China justifies rare-earth policies
By Jake Thomas, Resource Recycling
China's government has released a white paper explaining its policies on its rare earth metals industry, which provides much of the world with the materials needed for a variety of high-tech goods. In particular, the document explains the rationale behind the country's decision to clamp down and restrict the flow metals that are in demand worldwide.
According to the white paper , China has 23 percent of the world's total reserves, mainly in Baotou in the Inner Mongolia Autonomous Region, as well as in the Sichuan, Ganzhou, Jiangxi and Fujian provinces. It also states that China can produce over 400 varieties of rare-earth products in more than 1,000 specifications. Additionally, in 2011 China produced 96,900 tons of rare-earth products, according to the paper, accounting for more than 90 percent of the world's output with sales of the material approaching nearly 100 billion yuan ($15.7 billion) annually.
According to the paper, gone are the days of a "small, scattered, and disorderly" rare-earth metals industry." Instead, according to the paper, the sector is now modern and rapidly growing.
"Since the introduction of the reform and opening-up policies in the late 1970s, China's rare-earth industry has seen rapid development," reads the paper. "Major progress has been made in the research and development of relevant mining, smelting and utilizing application technologies, and the increasing expansion of the industrial scale has basically satisfied the needs of the nation's economic growth and social development."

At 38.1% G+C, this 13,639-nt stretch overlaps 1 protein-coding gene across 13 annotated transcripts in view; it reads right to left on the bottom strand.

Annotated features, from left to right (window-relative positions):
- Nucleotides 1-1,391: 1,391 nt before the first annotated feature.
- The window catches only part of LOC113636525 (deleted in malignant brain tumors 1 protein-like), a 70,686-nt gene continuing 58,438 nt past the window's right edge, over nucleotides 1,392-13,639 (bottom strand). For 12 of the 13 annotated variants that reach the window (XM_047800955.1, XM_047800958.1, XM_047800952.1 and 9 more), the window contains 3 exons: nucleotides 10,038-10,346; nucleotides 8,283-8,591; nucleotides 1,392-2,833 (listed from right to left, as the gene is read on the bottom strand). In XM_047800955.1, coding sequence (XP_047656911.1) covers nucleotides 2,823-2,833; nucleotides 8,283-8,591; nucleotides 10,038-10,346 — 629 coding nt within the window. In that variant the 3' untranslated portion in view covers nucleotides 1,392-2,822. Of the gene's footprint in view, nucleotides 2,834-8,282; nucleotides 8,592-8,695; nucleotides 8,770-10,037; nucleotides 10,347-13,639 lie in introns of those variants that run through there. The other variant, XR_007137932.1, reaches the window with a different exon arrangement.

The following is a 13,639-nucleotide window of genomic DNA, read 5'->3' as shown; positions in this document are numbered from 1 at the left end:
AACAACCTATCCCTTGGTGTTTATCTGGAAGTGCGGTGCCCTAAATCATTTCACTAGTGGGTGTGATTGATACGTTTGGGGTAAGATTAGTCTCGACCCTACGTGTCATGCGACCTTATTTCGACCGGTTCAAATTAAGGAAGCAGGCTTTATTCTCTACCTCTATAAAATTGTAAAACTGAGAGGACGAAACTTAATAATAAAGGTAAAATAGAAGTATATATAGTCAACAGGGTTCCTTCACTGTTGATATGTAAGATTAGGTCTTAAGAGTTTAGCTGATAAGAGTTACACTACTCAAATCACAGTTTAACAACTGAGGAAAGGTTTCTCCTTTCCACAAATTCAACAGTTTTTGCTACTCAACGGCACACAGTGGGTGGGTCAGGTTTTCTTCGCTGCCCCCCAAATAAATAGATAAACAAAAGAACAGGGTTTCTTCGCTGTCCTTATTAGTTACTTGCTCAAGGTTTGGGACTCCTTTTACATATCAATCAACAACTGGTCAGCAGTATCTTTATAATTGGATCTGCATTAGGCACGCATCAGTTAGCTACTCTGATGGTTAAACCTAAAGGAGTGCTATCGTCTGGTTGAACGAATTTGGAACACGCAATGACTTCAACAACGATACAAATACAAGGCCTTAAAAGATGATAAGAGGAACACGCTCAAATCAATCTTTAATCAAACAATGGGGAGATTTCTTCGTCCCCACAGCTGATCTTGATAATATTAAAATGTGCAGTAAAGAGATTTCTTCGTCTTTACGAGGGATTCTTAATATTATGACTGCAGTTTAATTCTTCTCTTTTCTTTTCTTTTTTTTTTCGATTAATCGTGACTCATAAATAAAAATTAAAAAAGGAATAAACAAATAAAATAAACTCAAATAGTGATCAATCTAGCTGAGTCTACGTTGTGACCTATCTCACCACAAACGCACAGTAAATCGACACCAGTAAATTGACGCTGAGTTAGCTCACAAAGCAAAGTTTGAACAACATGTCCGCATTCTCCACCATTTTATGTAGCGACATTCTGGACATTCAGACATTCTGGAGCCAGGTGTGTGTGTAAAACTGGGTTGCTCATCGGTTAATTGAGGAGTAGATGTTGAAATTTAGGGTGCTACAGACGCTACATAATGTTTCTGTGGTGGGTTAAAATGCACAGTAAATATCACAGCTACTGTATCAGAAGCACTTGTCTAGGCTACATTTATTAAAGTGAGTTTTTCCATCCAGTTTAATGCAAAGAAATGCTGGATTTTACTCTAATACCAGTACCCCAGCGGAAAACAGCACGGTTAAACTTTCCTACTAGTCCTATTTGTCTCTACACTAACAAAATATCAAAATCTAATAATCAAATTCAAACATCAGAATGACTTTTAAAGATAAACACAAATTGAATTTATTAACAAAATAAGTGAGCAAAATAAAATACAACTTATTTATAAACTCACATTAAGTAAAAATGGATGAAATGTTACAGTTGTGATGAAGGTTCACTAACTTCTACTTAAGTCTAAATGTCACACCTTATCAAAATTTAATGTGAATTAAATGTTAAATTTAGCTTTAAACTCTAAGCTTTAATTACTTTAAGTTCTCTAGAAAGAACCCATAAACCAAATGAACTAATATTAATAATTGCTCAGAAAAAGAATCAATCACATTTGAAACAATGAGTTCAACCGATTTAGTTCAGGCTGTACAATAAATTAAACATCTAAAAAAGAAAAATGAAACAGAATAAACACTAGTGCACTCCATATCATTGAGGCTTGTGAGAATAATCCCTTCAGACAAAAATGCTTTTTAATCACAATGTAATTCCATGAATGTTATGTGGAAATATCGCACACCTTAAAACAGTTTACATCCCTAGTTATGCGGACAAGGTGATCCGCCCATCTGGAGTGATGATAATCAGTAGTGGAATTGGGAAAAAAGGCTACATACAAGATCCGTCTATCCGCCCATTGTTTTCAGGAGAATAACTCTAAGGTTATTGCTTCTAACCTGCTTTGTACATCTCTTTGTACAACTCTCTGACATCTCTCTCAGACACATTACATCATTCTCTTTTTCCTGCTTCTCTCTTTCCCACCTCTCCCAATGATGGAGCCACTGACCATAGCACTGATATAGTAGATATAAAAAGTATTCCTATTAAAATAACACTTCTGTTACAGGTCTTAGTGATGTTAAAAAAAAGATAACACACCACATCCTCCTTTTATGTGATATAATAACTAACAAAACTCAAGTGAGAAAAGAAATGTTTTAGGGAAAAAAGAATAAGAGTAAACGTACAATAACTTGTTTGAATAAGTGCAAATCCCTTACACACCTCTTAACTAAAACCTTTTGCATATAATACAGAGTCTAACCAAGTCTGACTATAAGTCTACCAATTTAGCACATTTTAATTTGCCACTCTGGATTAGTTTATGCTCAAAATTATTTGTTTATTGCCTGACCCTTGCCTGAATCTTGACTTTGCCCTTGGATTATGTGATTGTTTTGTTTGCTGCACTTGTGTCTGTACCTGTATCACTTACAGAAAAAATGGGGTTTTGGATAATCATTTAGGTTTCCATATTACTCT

However, all this development has come at price, according to the paper, taking a harsh toll on the environment. It also notes that the sector has an "irrational industrial structure," with an over capacity in smelting and separating, while research and development is lagging behind in some areas. Additionally, the documents states that prices of the materials does not reflect value, especially compared to other metals.
In response to these problems, the Chinese State Council has issued guidelines to the industry, "attaching more importance to the protection of resources and the environment, and the realization of sustainable development." It mentions the founding of the Association of China Rare Earth Industry to promote self-discipline in the sector.
All of these measures are effectively aimed at controlling and restricting the total volumes, mining, production and consumption of the metals, setting a quota for that materials that will be brought to the international market.
The paper also includes a chart showing that the bulk of the minerals go to Japan at 56 percent, followed by the U.S. at 14 percent and the rest going to various countries in Europe.
The state-run Xinhua news agency reports that the paper was introduced to give the international community a better understanding of China's rare earth metal policies, probably because some members of the international community are not pleased with the country’s actions.
The U.S., Japan and the European Union are preparing to argue before the WTO that the new restrictions violate international trade agreements.
There have also been other responses to China's action. There have been calls to step up recycling of rare earths, and auto maker Honda is launching a rare earths recycling initiative .
Vietnam and Japan are also collaborating on challenging China's grip on the material. Others are looking into finding a substitution for the materials.
The white paper states that China will follow World Trade Organization regulations and would like to see more rare earth metals recycled.